Frequently Asked Questions

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Course content and activities

General information can be found in the course description on the main course page. You have to be signed in to see the “Course” page in your menue. You may find your course with the link:

(This is only visible if you are signed in!)

Information about assignments: While this varies from course to course, generally assignments and peer reviews (if applicable) are due on a weekly basis with the first due at the end of the first week. Most course instructors will send out reminder emails. Course content and materials of future weeks are usually not available until that given week.

Emails: Also be sure to check out regulary your emails for “Announcements” and course related information.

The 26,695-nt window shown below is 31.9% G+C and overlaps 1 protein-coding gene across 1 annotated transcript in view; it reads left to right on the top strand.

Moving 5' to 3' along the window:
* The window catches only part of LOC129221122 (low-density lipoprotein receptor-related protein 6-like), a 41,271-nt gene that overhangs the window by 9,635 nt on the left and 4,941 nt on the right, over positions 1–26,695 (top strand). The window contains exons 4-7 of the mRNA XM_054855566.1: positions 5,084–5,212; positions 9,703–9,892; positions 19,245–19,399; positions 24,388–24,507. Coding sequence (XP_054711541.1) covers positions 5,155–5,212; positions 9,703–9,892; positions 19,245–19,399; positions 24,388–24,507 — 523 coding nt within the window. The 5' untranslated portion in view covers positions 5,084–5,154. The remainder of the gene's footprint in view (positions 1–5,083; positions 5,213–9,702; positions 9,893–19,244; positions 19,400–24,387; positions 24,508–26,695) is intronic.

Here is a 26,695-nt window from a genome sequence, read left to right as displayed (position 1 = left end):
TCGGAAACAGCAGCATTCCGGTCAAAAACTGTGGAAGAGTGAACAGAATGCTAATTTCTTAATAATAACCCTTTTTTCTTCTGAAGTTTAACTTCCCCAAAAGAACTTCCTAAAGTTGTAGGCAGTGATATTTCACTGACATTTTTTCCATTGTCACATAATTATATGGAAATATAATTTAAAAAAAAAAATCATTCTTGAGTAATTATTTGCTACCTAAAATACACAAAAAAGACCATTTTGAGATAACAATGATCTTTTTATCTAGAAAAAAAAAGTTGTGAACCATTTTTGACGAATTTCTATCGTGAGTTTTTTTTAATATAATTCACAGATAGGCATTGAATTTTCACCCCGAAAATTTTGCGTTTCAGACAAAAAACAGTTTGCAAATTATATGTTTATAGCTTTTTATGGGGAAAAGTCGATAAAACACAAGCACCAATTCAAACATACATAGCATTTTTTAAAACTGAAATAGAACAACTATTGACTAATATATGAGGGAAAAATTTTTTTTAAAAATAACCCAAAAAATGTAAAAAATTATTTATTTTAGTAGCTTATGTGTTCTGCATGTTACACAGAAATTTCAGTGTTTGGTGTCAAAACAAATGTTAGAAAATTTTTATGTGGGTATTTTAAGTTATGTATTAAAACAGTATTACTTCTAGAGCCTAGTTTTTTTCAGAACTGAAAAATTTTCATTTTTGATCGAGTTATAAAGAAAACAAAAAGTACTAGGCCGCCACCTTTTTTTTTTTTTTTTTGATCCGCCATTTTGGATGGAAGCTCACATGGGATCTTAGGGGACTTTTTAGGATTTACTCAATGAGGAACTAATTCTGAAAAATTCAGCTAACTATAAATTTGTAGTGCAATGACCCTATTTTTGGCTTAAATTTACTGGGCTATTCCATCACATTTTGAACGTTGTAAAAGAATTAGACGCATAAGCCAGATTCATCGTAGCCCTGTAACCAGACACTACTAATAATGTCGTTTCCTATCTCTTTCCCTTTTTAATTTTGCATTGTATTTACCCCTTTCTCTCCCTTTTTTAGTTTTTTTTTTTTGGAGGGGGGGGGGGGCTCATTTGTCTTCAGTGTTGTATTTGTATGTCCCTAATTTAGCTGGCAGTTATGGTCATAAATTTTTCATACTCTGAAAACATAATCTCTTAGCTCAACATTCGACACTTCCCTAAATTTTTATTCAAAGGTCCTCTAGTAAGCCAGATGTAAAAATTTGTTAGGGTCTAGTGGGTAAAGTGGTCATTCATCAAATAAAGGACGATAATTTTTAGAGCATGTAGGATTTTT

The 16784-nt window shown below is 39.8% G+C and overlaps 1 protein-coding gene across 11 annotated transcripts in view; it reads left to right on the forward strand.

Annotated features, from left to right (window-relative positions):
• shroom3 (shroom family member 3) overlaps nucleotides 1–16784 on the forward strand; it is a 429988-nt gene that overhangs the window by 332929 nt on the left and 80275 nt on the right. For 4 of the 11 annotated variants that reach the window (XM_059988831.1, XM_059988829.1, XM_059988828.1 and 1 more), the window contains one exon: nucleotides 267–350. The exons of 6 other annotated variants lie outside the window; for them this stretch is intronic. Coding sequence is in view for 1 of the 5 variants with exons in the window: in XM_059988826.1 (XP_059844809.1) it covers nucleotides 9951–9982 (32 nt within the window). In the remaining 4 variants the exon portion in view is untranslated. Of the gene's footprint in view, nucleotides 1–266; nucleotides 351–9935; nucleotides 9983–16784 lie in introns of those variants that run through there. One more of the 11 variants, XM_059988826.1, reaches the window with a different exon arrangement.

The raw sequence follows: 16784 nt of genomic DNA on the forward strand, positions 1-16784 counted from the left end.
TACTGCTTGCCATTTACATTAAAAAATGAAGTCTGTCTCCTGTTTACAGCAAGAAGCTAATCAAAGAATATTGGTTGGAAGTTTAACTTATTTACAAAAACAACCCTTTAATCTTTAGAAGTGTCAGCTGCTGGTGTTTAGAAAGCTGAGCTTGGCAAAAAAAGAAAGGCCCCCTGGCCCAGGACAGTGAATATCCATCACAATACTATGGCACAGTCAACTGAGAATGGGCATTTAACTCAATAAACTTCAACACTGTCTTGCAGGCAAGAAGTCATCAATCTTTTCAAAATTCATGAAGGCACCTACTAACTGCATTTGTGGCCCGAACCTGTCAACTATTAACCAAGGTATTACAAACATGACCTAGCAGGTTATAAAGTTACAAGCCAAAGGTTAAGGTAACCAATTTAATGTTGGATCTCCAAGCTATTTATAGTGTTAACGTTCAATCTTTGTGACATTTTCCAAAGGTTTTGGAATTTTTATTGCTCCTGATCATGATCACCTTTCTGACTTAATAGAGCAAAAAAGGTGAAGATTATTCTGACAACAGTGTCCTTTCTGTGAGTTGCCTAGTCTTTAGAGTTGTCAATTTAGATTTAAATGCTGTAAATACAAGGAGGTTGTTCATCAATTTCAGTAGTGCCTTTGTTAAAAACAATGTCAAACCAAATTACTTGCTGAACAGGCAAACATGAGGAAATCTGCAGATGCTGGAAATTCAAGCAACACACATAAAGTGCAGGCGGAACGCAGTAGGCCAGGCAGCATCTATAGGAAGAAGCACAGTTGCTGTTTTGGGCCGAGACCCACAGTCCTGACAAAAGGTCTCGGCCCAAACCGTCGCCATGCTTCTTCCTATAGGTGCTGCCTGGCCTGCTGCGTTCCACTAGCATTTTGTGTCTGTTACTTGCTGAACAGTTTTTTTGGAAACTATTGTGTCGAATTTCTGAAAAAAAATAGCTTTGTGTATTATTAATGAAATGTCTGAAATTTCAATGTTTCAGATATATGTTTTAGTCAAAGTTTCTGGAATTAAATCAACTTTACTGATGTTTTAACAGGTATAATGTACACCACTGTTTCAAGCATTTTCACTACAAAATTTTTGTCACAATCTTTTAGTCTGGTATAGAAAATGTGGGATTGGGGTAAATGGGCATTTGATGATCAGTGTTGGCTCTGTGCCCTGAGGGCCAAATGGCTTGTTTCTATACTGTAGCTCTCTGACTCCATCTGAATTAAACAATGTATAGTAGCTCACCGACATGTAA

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“At one glance” – on the main course description page – provides a short overview about:

  • course title and course category,
  • it’s duration as well as dates when the course starts and finishes,
  • the estimated hours of work on course content and assignments,
  • and any requirements necesairy for the course.

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Course outcome

The main expected result of this course is that you will have improved your English language skills and work more independently and with greater confidence in the field of European trade mark protection procedures. To reach this, we will mainly focus in this course on developing…

 vocabulary and language use in the professional context of trade mark registration,

 communication skills within the context of intercultural relations,

attitude of openness, curiosity and encouragement to speak English.